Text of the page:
Hemolytic Uremic Syndrome (HUS)
Hemolytic Uremic Syndrome (HUS) is a condition which can lead to life-long kidney failure. Shiga toxin producing E. coli (STEC) infections can damage red blood cells and lead to damaged kidneys.
The toxins produced by STECs target renal epithelial tissues—which is why bloody diarrhea is an indicator of a STEC infection. Epithelial tissues line the intestinal tract and are connected to your circulatory system. Damaged red blood cells do not filter through kidneys like normal red blood cells. Instead, these damaged red blood cells can “clog the filtering system in the kidneys, which can lead to life-threatening kidney failure” (Mayo Clinic).
Those at most risk for HUS are “children younger than 5 years and adults aged 65 and older (CDC). Anyone can become greatly ill from a STEC infection, but those at greatest risk should be extra cautious of consuming contaminated food. The CDC also reports that “about 5–10% of people diagnosed with E. coli O157 infection” will develop HUS.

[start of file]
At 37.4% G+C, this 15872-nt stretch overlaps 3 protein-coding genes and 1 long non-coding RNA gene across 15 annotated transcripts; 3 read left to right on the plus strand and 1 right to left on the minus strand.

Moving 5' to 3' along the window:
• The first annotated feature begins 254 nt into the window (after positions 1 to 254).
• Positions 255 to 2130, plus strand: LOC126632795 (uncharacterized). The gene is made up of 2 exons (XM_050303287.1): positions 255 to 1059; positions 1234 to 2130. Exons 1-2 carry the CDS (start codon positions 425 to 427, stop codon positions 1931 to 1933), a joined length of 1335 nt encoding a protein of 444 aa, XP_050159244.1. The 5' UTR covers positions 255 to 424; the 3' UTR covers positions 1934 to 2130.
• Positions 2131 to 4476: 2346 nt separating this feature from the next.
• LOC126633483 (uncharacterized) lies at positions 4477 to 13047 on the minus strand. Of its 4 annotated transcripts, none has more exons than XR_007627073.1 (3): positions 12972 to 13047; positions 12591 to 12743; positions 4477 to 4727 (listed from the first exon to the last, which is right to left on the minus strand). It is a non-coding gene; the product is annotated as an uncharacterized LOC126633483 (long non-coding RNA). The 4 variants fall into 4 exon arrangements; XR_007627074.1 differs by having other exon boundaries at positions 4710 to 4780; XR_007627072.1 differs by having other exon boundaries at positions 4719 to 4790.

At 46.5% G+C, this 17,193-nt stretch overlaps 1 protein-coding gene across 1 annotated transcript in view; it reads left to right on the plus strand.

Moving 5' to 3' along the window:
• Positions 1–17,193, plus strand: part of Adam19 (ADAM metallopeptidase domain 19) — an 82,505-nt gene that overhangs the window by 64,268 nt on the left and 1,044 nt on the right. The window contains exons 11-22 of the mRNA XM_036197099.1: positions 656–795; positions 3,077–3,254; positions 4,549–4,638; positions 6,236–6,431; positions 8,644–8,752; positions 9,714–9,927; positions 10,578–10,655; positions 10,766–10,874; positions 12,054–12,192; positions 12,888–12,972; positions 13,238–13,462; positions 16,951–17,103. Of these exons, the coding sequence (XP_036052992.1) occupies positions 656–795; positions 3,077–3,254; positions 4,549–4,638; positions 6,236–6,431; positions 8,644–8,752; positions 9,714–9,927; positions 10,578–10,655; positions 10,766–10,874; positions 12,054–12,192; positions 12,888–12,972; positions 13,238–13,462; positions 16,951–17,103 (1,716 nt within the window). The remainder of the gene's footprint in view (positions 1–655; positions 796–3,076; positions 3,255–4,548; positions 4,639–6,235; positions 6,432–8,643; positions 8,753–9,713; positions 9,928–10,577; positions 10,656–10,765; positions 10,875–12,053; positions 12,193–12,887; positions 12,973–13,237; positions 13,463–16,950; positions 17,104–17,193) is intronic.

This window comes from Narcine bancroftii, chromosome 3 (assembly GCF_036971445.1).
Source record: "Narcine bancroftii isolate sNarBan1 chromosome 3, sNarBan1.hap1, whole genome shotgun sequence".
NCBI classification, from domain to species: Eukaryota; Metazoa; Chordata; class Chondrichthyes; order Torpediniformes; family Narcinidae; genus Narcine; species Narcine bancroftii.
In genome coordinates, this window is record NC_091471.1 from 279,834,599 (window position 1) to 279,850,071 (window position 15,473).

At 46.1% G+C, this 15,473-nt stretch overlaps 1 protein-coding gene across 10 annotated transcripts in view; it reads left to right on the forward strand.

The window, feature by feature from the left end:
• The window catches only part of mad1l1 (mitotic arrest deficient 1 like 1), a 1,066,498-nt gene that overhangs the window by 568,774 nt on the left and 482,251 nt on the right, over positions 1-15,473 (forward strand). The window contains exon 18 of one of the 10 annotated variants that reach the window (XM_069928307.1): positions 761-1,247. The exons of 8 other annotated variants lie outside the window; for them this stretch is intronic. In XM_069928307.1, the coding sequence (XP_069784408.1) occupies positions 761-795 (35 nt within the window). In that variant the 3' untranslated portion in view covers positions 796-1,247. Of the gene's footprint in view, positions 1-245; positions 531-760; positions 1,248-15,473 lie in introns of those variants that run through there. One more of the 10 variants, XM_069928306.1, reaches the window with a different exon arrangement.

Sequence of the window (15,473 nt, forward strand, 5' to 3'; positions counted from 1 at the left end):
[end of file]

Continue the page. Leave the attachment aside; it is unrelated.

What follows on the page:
According to FoodSafety.gov, STEC infections produce toxic substances that “destroy red blood cells, causing kidney injury. HUS can require intensive care, kidney dialysis, and transfusions” (Food Safety). Hemodialysis is when your blood is filtered through a machine because your kidneys can no longer provide adequate filtration.
To avoid risk, follow good hygiene principles and prepare food safely. Following the guidelines for preparing meat will help reduce the likelihood of a contamination. STEC infections can be caused by consuming contaminated foods or swimming in contaminated swimming pools. Some general guidelines to follow include: avoiding unpasteurized products, washing your hands prior to handling food, avoiding cross-contamination of raw meat with surfaces, and properly sanitizing utensils, surfaces, and hands during the preparation of food. Use a meat thermometer to ensure meat reaches a high enough temperature to kill bacteria. Here is a link to recommended temperatures: https://www.foodsafety.gov/keep/charts/mintemp.html.
Note from Page Sponsor: HUS Lawsuits are common after food borne outbreaks due to the extreme cost of medical treatment and what can be life-long implications of HUS.